Public to get a say on idling-engines ban
A long-awaited consultation on banning idling engines will be launched next week, the environment minister announced yesterday.
Secretary for Environment Edward Yau Tang-wah told legislators that though it was a controversial issue, the public appeared to be moving towards a consensus.
'We plan to consult the public by the end of next week,' Mr Yau said, adding that legislation would follow. He said earlier this month that the consultation would be finished by the end of this year.
Drivers who leave vehicles with engines running can be fined up to HK$2,000, but it is legal to leave an engine idling in a stationary vehicle if the driver remains inside.
Green groups have long urged the government to crack down on the practice, saying vehicle and vessel emissions caused much of the locally produced air pollution.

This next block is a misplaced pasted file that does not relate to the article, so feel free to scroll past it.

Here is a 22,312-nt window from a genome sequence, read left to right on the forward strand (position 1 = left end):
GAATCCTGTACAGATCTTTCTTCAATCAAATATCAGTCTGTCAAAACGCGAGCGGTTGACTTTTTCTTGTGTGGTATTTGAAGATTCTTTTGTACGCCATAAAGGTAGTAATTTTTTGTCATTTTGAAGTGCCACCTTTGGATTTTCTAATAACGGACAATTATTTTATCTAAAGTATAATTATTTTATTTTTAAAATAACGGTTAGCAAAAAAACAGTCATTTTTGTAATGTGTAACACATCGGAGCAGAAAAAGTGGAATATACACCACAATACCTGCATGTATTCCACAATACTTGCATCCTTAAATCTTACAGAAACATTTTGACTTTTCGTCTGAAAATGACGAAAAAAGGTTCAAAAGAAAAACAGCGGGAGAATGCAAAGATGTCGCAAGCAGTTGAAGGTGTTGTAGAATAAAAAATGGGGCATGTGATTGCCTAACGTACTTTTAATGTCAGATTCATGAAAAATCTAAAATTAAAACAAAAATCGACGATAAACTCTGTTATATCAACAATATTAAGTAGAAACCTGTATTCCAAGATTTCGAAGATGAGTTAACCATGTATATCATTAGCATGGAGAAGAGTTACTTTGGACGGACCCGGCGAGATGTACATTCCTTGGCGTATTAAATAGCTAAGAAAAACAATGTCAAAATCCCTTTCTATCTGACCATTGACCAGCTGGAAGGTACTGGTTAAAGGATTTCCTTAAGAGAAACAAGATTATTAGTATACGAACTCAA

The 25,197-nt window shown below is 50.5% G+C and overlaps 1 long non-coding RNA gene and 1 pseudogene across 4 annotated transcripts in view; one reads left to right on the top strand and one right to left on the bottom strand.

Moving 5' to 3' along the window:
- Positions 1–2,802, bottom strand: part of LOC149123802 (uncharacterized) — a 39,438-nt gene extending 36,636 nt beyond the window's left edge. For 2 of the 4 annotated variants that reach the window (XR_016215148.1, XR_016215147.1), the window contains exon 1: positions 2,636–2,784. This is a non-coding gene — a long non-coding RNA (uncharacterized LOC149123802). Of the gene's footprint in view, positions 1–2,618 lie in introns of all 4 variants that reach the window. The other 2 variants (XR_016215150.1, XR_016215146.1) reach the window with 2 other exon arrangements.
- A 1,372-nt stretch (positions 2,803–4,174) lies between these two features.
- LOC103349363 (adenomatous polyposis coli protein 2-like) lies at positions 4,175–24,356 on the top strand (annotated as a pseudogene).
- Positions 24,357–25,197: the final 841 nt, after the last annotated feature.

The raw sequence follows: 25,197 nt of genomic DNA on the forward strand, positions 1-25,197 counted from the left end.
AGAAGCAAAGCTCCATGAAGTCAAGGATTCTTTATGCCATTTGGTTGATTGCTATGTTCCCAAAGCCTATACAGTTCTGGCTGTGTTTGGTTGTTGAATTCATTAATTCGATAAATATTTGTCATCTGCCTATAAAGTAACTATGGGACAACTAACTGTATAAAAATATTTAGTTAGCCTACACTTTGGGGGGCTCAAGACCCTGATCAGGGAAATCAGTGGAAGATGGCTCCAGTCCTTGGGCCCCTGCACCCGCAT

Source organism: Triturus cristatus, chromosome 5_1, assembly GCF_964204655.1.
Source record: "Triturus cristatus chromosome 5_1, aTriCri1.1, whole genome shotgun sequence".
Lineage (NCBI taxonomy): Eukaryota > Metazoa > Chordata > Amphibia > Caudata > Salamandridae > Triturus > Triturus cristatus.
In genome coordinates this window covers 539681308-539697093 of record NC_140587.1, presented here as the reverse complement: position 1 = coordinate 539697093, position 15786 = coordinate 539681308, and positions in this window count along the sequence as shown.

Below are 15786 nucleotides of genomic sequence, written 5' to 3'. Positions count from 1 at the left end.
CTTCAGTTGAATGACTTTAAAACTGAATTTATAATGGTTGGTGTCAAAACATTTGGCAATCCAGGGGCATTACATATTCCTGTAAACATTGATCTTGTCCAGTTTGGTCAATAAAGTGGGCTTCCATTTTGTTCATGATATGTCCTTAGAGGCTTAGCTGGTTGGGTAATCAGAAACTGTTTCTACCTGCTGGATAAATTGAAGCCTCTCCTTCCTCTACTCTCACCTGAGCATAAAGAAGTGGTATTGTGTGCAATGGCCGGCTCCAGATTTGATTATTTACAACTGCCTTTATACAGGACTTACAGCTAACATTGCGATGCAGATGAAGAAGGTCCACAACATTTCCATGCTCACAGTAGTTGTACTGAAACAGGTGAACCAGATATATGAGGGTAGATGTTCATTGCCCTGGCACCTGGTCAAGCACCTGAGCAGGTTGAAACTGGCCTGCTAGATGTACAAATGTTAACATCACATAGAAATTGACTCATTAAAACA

Donald Tsang Yam-kuen said in his chief executive election platform in February that legislation should require motorists to switch off their engines while waiting.
He added, however: 'The prospective legislation may require motorists to switch off vehicle engines at particular hours and in particular zones.'
The green group Clear the Air said a selective ban was useless and urged the government to imitate Canada, the United States and Britain, where a total ban has been in place for many years. In Canada, for example, drivers must switch off their engines within one minute of stopping.
Debate over a ban on idling engines has been ongoing for more than seven years. In 2000, the government rejected a Legislative Council alliance's proposal to legislate on a ban and has since maintained that a bylaw is unnecessary.
In late 2005, Legco passed a non-binding motion to ban idling engines, but the government said it was a controversial issue and did not launch a public consultation then.